Modelling a fixed or variable custom financial year in Power BI
Whether your financial year ends on a fixed date every year or on the first Monday in June, this blog will show you how to incorporate it into your calendar table.

Posted by Sam Lowrie on 17 May 2019

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Setting a custom financial year end in a Power BI Calendar

This blog works on the assumption that you already have a date calendar table (if you don't, check out this blog).

Your date table probably looks something like this:

Calendar table

A basic calendar table, which could do with some extra non-standard columns!

Setting a fixed financial year start

Financial years vary from company to company, but normally there is a set day when the financial year starts. One way to set this is to create a calculated column in your calendar table:

Adding calculated column

Right-click on your date table to insert a calculated column.

 

You can then enter a formula (the example below assumes that your financial year starts on the 1st of April):

Financial year =

-- get the current row's year

VAR RowsYear = YEAR('Date Table'[Date Key])

-- get the date that is the start of the financial year (here 1st April)

VAR FirstDay = DATE(RowsYear,4,1)

-- if this date hasn't yet passed in the current year, return

-- that year; otherwise, return the current year plus 1

VAR FinancialYear= IF(

'Date Table'[Date Key] < FirstDay,

RowsYear,

RowsYear + 1

)

RETURN FinancialYear

This version works if the start of the year is always fixed to the same day. It can be any day (except perhaps for the 29th of February). 

You can change the values within the DATE function to alter when the new financial starts, and check that it crosses over at that point:

Financial year changing

Regardless of the year, after the 1st of April the financial year will change to the following year.

Creating a variable financial year start

What if the first day of your financial year varies (say your financial year begins on the first Monday in April, for example)? The process to model this begins in the same way - create a calculate column:

Variable financial year =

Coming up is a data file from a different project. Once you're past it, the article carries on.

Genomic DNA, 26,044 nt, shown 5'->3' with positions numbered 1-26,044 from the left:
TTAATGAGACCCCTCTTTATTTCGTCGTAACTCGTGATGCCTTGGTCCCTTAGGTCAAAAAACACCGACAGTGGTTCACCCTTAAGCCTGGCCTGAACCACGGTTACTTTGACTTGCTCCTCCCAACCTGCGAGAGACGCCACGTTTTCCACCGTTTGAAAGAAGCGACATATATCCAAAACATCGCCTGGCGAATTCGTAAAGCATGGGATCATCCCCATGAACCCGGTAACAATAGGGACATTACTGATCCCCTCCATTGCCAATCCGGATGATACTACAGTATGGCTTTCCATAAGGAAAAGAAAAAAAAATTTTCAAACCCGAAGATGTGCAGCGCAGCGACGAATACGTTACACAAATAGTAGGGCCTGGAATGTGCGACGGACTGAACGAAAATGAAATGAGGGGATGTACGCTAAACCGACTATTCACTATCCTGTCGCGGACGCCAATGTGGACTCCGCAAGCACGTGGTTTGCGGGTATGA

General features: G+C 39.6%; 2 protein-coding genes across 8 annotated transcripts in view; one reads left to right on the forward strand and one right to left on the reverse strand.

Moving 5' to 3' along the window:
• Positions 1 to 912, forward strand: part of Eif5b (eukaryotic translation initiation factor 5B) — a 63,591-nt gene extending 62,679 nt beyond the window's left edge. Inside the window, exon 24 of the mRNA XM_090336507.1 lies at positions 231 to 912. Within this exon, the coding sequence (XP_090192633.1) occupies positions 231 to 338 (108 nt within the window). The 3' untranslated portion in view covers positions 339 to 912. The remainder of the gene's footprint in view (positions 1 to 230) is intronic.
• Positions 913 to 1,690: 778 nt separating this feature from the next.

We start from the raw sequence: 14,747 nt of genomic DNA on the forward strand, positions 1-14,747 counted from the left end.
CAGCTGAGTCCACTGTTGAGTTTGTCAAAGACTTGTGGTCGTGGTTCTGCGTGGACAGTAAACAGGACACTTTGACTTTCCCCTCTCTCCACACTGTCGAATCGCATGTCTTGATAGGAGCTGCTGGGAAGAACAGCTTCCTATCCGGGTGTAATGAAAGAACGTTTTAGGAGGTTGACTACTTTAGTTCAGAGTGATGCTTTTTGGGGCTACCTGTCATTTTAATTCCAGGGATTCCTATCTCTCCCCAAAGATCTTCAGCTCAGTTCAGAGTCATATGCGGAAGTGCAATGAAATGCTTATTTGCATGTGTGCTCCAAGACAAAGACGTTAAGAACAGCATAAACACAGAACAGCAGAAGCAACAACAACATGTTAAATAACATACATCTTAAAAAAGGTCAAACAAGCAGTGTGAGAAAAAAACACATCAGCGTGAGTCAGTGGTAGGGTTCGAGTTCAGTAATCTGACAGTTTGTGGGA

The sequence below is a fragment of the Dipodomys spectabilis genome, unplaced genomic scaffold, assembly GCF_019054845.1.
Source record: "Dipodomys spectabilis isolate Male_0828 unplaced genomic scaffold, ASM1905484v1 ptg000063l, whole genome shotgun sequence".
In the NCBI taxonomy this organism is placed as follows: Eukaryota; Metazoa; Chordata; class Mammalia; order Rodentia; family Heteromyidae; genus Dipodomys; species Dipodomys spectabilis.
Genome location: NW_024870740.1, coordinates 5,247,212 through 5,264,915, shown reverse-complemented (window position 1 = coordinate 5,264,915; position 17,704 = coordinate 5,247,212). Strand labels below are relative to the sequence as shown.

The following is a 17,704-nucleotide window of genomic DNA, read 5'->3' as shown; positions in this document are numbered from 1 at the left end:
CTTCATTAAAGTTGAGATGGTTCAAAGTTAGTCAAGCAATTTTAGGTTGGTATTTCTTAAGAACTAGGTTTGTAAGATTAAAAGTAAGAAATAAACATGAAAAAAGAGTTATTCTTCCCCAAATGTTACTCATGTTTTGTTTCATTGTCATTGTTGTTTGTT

-- capture the current row's year

VAR RowsYear = YEAR('Date Table'[Date Key])

We need the date table to only contain one value for each row (the first Monday in April of that row's year):

VAR SpecifyDate = FILTER(

-- remvoe any existing filters

ALL('Date Table'[Date Key]),

-- only dates in the current row's year

YEAR('Date Table'[Date Key]) = RowsYear

-- choose the month of interest

&& MONTH('Date Table'[Date Key]) = 4

-- include the first 7 days, as 1 of these will be a Monday

&& DAY('Date Table'[Date Key]) <= 7

-- weekday returns 1-7 as Sun-Mon; the 2 sets Monday=1

&& WEEKDAY('Date Table'[Date Key],2) = 1

)

This captures for each year the date of the first Monday in April but can be adapted by changing the filter values. 

Finally we need to check if the current row's date has passed the financial year start just calculated, and assign a year:

-- if that date hasn't passed in the current year, return that year;

-- otherwise, return the current year plus one

VAR FinancialYear = IF(

'Date Table'[Date Key] < SpecifyDate,

RowsYear,

RowsYear + 1

)

RETURN FinancialYear

This will return the current year for values before the calculated financial year start or the year plus 1 for those after it.  This results in the financial year being different even within the same month:

Variable financial yeara.

The first Monday in April of 2010 was the 5th so this date returns 2011 as its financial year.

Now you have the start of the year, you can calculate things like day or week cycles - if you are interested check out this blog.

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